Correlates of hepatitis B vaccination in a high-risk population: An internet sample

Scott D. Rhodes, Ralph DiClemente, Leland J. Yee, Kenneth C. Hergenrather

Research output: Contribution to journalArticle

Abstract

PURPOSE: We sought to identify factors associated with hepatitis B virus vaccination, including knowledge and attitudes about hepatitis vaccination, and sexual and nonsexual risk behaviors among at-risk homosexual and bisexual men. SUBJECTS AND METHODS: Internet electronic communications were used to collect data from homosexual and bisexual men from the United States, using a 31-item online questionnaire accessible for 1 month. RESULTS: The mean (± SD) age of the 336 respondents was 38 ± 11 years. Nearly 42% (142) reported at least one dose of vaccine; the remainder were completely unvaccinated. About 21% (n = 71) reported having no information about hepatitis. Approximately 72% (242) of respondents reported never using condoms during oral intercourse, and 26% (n = 87) reported using condoms during less than half of their episodes of anal intercourse. In multivariate analysis, variables associated with vaccination were younger age (odds ratio [OR] 0.7 per 10-year increase in age; 95% confidence interval [CI] 0.59 to 0.84, P = 0.002), high level of knowledge about the vaccine (OR 1.4; 95% CI: 1.03 to 1.83, P = 0.007), communication with a health-care provider about hepatitis (OR 1.98; 95% CI 1.31 to 2.98, P = 0.006), and professional training that included hepatitis education (OR 2.77; 95% CI 1.7 to 4.5, P = 0.001). CONCLUSIONS: Our findings underscore the need for health care providers to emphasize vaccine efficacy and safety, and to encourage high-risk patients to receive vaccination, particularly among men at high risk based on sexual and drug use behaviors.

Original languageEnglish (US)
Pages (from-to)628-632
Number of pages5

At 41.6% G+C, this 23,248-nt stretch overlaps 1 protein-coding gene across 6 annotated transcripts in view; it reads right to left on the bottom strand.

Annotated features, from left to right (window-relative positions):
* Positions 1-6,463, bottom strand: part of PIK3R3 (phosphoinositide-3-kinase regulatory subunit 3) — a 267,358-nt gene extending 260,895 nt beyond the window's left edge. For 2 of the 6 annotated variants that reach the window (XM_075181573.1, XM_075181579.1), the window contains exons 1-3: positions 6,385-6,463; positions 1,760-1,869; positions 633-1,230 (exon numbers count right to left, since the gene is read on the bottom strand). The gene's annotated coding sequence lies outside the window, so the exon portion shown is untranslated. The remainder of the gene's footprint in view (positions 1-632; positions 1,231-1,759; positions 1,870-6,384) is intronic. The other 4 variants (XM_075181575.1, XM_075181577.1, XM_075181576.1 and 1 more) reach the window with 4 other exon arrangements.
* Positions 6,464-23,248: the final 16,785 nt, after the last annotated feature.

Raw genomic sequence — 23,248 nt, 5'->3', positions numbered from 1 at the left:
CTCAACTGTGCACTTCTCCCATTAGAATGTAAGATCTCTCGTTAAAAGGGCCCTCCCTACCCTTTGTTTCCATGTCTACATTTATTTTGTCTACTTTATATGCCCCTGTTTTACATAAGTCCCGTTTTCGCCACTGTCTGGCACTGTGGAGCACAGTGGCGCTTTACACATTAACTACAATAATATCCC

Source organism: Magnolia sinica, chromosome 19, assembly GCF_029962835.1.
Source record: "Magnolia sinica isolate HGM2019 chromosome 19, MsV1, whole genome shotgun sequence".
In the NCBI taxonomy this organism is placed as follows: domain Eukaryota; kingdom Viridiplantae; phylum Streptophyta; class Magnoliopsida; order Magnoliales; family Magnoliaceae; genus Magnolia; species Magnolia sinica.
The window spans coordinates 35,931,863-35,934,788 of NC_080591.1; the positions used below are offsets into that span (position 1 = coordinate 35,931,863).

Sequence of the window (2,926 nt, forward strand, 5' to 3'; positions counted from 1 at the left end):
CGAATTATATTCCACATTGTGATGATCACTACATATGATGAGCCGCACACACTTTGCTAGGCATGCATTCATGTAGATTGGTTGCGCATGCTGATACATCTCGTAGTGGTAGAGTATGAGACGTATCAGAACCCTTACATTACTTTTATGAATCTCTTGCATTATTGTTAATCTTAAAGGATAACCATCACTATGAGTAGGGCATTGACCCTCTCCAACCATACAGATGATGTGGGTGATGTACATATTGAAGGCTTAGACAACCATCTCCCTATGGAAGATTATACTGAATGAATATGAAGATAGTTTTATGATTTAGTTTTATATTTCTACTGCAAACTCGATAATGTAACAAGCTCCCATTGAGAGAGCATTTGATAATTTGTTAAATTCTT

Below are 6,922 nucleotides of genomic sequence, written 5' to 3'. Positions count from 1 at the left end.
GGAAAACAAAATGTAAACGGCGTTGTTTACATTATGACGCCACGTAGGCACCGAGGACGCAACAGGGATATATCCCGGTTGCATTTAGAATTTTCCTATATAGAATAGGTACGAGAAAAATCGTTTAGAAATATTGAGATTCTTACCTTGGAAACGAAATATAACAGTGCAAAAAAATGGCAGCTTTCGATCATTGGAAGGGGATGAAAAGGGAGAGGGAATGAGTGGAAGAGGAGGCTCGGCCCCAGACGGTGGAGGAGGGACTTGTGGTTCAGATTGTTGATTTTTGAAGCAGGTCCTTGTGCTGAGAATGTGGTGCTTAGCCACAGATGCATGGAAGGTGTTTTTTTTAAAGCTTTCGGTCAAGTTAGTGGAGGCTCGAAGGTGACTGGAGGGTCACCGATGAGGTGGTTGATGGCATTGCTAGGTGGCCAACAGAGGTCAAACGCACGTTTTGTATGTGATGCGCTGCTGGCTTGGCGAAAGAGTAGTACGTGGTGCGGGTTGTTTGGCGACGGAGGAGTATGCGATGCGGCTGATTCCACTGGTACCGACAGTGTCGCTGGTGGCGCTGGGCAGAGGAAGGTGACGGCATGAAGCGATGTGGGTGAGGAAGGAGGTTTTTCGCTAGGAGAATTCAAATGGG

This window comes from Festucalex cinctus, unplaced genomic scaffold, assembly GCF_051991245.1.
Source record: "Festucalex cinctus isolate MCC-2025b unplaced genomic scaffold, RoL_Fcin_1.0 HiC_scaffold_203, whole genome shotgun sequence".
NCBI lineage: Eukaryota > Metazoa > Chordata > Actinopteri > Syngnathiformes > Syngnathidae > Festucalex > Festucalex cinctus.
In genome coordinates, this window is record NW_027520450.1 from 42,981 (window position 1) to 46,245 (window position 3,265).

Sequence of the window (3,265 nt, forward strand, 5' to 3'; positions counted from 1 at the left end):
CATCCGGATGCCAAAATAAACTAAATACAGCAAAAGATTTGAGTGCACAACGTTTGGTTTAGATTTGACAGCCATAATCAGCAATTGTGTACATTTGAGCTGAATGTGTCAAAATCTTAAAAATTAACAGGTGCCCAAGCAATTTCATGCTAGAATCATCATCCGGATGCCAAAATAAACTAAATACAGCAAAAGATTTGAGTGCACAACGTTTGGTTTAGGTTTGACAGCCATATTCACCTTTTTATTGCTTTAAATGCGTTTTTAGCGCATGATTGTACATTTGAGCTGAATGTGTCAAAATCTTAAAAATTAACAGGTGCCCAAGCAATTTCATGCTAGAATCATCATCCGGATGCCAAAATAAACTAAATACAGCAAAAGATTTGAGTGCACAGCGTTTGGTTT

JournalAmerican Journal of Medicine
Volume110
Issue number8
DOIs
StatePublished - Jun 1 2001

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Hepatitis B
Internet
Hepatitis
Vaccination
Odds Ratio
Confidence Intervals
Vaccines
Condoms
Health Personnel
Population
Communication
Risk-Taking
Hepatitis B virus
Multivariate Analysis
Safety
Education
Sexual Minorities
Pharmaceutical Preparations
Surveys and Questionnaires

ASJC Scopus subject areas

  • Nursing(all)

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Correlates of hepatitis B vaccination in a high-risk population : An internet sample. / Rhodes, Scott D.; DiClemente, Ralph; Yee, Leland J.; Hergenrather, Kenneth C.

In: American Journal of Medicine, Vol. 110, No. 8, 01.06.2001, p. 628-632.

Research output: Contribution to journalArticle

Rhodes, Scott D. ; DiClemente, Ralph ; Yee, Leland J. ; Hergenrather, Kenneth C. / Correlates of hepatitis B vaccination in a high-risk population : An internet sample. In: American Journal of Medicine. 2001 ; Vol. 110, No. 8. pp. 628-632.
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abstract = "PURPOSE: We sought to identify factors associated with hepatitis B virus vaccination, including knowledge and attitudes about hepatitis vaccination, and sexual and nonsexual risk behaviors among at-risk homosexual and bisexual men. SUBJECTS AND METHODS: Internet electronic communications were used to collect data from homosexual and bisexual men from the United States, using a 31-item online questionnaire accessible for 1 month. RESULTS: The mean (± SD) age of the 336 respondents was 38 ± 11 years. Nearly 42{\%} (142) reported at least one dose of vaccine; the remainder were completely unvaccinated. About 21{\%} (n = 71) reported having no information about hepatitis. Approximately 72{\%} (242) of respondents reported never using condoms during oral intercourse, and 26{\%} (n = 87) reported using condoms during less than half of their episodes of anal intercourse. In multivariate analysis, variables associated with vaccination were younger age (odds ratio [OR] 0.7 per 10-year increase in age; 95{\%} confidence interval [CI] 0.59 to 0.84, P = 0.002), high level of knowledge about the vaccine (OR 1.4; 95{\%} CI: 1.03 to 1.83, P = 0.007), communication with a health-care provider about hepatitis (OR 1.98; 95{\%} CI 1.31 to 2.98, P = 0.006), and professional training that included hepatitis education (OR 2.77; 95{\%} CI 1.7 to 4.5, P = 0.001). CONCLUSIONS: Our findings underscore the need for health care providers to emphasize vaccine efficacy and safety, and to encourage high-risk patients to receive vaccination, particularly among men at high risk based on sexual and drug use behaviors.",
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